The India State-level Disease Burden Initiative, a joint initiative of the Indian Council of Medical Research (ICMR), Public Health Foundation of India (PHFI), and Institute for Health Metrics and Evaluation (IHME) in collaboration with the Ministry of Health and Family Welfare, Government of India, along with experts and stakeholders associated with over 100 Indian institutions, has released today comprehensive analysis of several major non-communicable diseases (NCDs) and suicide for every state in India, based on analysis of all identifiable epidemiological data from India since 1990 as part of the Global Burden of Disease study. These findings are reported in a series of five research papers published in The Lancet Global Health, The Lancet Public Health, and The Lancet Oncology, along with a commentary in The Lancet.
Highlighting some crucial policy-relevant points in these papers, Professor Balram Bhargava, Secretary to the Government of India, Department of Health Research, Ministry of Health & Family Welfare, and Director General, ICMR, said, “These papers through detailed analysis have elucidated disease and risk factor trends of major NCDs and suicide in every state over 26 years. While it is known that NCDs have been increasing in India, a major finding of concern is that the highest rate of increase in ischemic heart disease and diabetes is in the less developed states of India. These states already have a high burden from chronic obstructive lung disease and from a range of infectious and childhood diseases, so the control of NCDs in these states has to be boosted without delay. The proportional contribution of cancers to disease burden in India has doubled since 1990, but the incidence of individual cancers varies widely between the states, the reasons for which need to be understood better to guide prevention and control of cancer. Another important finding is the very high contribution of India to the total suicide deaths in the world, especially among women. The ten-fold variation between the states in the suicide death rate for women emphasises the need to better understand the reasons behind these suicides and make concerted efforts to reduce this avoidable loss of predominantly young lives.”
Dr Bhargarva also informed about the working of ICMR, its national priorities, new initiatives, major events that took place at ICMR this year and the role ICMR has been playing in the field of Health research in India since the past century.
Giving pre inputs on the release of this data, Professor Lalit Dandona, Director of the India State-Level Disease Burden Initiative had informed that It is important to note that the detailed analyses reported in these papers have been possible because of the valuable contributions of many hundreds of highly qualified collaborators from India over the past three years.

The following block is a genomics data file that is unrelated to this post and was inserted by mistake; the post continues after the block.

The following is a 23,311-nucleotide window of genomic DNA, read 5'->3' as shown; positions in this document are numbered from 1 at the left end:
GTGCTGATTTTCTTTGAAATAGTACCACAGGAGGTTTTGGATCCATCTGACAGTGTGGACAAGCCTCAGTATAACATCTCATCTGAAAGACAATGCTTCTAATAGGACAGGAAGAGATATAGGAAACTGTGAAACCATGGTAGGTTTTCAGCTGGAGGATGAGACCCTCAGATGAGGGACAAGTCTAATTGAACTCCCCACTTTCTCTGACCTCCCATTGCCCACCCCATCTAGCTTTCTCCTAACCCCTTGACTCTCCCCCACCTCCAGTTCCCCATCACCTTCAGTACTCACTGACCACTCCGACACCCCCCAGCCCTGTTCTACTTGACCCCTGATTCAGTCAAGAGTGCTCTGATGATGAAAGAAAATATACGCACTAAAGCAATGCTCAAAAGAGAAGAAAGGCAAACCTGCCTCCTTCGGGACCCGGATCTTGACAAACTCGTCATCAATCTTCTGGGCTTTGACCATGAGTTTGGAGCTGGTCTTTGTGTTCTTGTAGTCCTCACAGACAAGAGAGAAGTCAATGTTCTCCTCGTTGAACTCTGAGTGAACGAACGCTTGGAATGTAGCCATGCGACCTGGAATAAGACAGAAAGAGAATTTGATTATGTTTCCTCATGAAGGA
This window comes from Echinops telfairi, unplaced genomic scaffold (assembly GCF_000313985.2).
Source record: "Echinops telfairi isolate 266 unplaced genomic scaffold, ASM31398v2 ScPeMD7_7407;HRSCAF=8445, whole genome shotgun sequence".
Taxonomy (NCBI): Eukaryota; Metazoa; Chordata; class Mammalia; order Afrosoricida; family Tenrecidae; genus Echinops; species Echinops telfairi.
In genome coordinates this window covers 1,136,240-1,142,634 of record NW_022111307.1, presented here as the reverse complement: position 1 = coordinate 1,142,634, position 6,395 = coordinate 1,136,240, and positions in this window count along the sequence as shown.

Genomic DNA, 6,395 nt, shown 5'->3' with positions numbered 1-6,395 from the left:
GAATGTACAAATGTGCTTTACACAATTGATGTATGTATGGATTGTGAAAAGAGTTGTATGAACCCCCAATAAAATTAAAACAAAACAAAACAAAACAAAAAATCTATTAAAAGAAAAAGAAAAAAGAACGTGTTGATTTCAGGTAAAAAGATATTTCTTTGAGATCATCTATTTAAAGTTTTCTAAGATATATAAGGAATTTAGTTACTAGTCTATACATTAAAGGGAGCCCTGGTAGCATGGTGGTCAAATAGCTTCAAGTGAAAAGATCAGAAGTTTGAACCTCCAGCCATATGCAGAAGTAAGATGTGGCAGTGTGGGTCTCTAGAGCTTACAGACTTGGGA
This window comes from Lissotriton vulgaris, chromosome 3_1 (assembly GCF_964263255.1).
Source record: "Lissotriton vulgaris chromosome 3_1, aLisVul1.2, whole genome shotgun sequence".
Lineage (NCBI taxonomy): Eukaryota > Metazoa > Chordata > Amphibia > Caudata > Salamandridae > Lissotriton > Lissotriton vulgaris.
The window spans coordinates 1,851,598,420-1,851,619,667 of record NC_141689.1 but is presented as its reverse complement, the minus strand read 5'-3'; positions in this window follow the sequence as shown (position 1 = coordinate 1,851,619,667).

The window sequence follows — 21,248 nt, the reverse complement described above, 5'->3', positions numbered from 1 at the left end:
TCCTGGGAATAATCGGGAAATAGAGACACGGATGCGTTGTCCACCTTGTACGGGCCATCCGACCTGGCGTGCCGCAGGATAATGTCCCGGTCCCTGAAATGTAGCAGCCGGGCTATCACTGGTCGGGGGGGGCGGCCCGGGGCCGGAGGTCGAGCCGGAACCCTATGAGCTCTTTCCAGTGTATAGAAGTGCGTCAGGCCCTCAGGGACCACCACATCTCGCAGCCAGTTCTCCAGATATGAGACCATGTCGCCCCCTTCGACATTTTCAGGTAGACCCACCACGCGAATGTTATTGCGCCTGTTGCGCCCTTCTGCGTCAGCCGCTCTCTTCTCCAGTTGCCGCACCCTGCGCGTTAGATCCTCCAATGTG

Dr Richard Horton, Editor-in-Chief of The Lancet, had informed that “The papers in the Lancet journals reveal a rapid epidemiological transition in India. While the country is engulfed in an emerging epidemic of non-communicable disease, it is also facing the challenge of a significant burden of suicide.
Findings of the studies:-
- Detailed estimates of the trends of cardiovascular diseases, diabetes, chronic respiratory diseases, cancer, and suicide in every state of India from 1990 to 2016 published in The Lancetfamily of journals.
- Prevalence of ischemic heart disease and stroke has increased by over 50% from 1990 to 2016 in India, with an increase observed in every state.
- The number of persons with diabetes in India has increased from 26 million in 1990 to 65 million in 2016.
- The rate of increase in the burden of ischemic heart disease and diabetes has been the highest in the less developed states of India, where the burden of chronic obstructive lung disease and infectious conditions is already high.
- The number of chronic obstructive lung disease cases in India has increased from 28 million to 55 million from 1990 to 2016, and death rate among these cases is twice as high in the less developed states than in the more developed states.
- The proportional contribution of cancers to the total health loss in India has doubled from 1990 to 2016, but the incidence of different types of cancers varies widely between the states.
- Suicide is presently the leading cause of death in the 15-39 year age group in India, 37% of the total global suicide deaths among women occur in India, and suicide death rate among the elderly has increased over the past quarter century.
State burden of diseases is becoming more evident with these publications and ICMR is also realigning itself as per the changing epidemiology: DG ICMR
Note:- The first set of findings by the India State-Level Disease Burden Initiative on the variations in epidemiological transition across the states of India were presented in a Report released by the Vice-President and Health Minister of India and in a scientific paper published in The Lancet in November 2017.